By noon Friday, Hayden Middle School students had planted 20 young cottonwood trees in Dry Creek Park.
They worked so fast that the Hayden Recreation Department ended up spending $200 extra on trees to keep the students busy and take advantage of the free labor.
"We were thinking a half an hour per tree, and they pretty much blew that out of the water," Town Manager Russ Martin said as students planted the last of the first batch of trees.
The students in Dry Creek Park were among 150 middle school students who worked to spiff up the town in honor of National Youth Service Day, a public awareness campaign highlighting students' contributions to their community.
The tree planting, organized by Rocky Mountain Youth Corps school mentors Laura Hutton and Janessa Devereux, coincidentally fell on the same day as National Arbor Day, an event started by Nebraska pioneers more than 100 years ago.
Middle school dean of students Gina Zabel organized other service projects for the same day, including trash pick up along U.S. Highway 40, oiling and shining the saddle collection at the Hayden Heritage Center and groundwork in Town Park.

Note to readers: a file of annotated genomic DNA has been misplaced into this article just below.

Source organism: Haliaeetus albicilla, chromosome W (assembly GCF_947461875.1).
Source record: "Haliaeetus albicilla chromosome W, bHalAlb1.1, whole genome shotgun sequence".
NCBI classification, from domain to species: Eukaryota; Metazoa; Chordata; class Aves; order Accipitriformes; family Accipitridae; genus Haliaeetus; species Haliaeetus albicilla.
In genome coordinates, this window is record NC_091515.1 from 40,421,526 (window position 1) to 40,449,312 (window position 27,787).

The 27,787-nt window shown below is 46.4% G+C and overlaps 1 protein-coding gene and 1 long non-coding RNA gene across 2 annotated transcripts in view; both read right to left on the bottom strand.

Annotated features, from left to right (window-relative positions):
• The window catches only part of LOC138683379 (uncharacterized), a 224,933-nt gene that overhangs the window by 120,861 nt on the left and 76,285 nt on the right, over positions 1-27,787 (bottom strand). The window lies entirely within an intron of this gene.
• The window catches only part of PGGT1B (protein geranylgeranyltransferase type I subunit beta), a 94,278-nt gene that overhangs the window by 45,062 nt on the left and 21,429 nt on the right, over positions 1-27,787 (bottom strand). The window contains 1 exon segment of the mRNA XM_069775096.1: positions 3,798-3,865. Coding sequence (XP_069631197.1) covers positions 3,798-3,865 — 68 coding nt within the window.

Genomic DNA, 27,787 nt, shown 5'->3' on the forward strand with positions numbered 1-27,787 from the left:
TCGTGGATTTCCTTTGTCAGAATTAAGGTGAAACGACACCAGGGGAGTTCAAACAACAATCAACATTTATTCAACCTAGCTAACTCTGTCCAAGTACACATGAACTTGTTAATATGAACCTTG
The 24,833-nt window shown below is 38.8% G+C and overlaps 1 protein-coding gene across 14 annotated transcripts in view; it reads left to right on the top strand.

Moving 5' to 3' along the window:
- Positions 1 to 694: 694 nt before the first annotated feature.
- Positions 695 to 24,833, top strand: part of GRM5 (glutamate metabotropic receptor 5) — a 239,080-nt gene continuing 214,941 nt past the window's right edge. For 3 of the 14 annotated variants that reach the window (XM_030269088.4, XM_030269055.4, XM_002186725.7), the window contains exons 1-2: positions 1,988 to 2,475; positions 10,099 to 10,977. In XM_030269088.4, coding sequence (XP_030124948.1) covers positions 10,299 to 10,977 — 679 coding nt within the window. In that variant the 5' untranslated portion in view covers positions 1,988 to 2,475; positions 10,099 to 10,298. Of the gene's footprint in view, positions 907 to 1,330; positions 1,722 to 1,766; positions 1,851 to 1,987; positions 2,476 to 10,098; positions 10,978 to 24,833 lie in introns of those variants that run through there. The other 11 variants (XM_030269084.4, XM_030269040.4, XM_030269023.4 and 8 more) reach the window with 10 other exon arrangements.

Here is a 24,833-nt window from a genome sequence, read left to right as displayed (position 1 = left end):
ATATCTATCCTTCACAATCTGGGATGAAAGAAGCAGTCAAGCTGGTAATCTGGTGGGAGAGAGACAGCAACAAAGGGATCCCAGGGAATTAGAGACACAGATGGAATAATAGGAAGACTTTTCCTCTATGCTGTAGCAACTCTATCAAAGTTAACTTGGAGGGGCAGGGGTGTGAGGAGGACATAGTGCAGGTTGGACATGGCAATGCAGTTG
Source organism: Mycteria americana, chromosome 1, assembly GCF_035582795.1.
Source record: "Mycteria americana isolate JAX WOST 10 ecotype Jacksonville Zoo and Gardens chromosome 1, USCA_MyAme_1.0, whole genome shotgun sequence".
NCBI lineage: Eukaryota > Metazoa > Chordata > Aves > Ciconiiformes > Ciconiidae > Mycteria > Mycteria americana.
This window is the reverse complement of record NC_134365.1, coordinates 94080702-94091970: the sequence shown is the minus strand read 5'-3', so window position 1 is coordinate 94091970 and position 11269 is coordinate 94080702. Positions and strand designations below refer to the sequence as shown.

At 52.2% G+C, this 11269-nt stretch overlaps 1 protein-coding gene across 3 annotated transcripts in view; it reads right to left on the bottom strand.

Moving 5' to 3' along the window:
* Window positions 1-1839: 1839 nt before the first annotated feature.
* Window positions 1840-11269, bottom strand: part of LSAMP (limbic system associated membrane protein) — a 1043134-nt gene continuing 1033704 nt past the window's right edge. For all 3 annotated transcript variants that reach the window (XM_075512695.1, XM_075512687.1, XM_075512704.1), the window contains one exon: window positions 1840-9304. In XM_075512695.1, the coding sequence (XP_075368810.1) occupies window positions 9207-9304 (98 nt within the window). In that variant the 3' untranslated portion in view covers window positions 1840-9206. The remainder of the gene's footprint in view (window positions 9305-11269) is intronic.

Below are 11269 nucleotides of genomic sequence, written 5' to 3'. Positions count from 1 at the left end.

"Knowing we can help our community out is pretty cool," said eighth-grader Elaine Cromie, who was among several students who cleaned windows and screens at The Haven. "We have such a small community, we should do it more often."
Millions of middle school students around the globe may have felt the same
way as Cromie. Together with Global Youth Service Day, National Youth Service Day is the largest service event in the world engaging students in more than 150 countries.
Ideally, the event inspires students to volunteer on their own, Zabel said as she raked leaves in the Hayden Cemetery.
"I think it gives them a little more ownership in their community -- more pride and respect," said Zabel, who was among teachers and Hayden High School National Honor Society members that assisted the students in their work.
Helping out at the cemetery was particularly meaningful for some students.
"A lot of us have relatives up here," eighth-grader Melissa Geiss said as she scraped pinecones into a pile.
The project was a chance to lend a hand to those who keep things tidy every day, she said.
"It's hard work," Geiss said. "There's only one guy that comes up here to do all of this."
-- To reach Tamera Manzanares, call 871-4204 or e-mail firstname.lastname@example.org.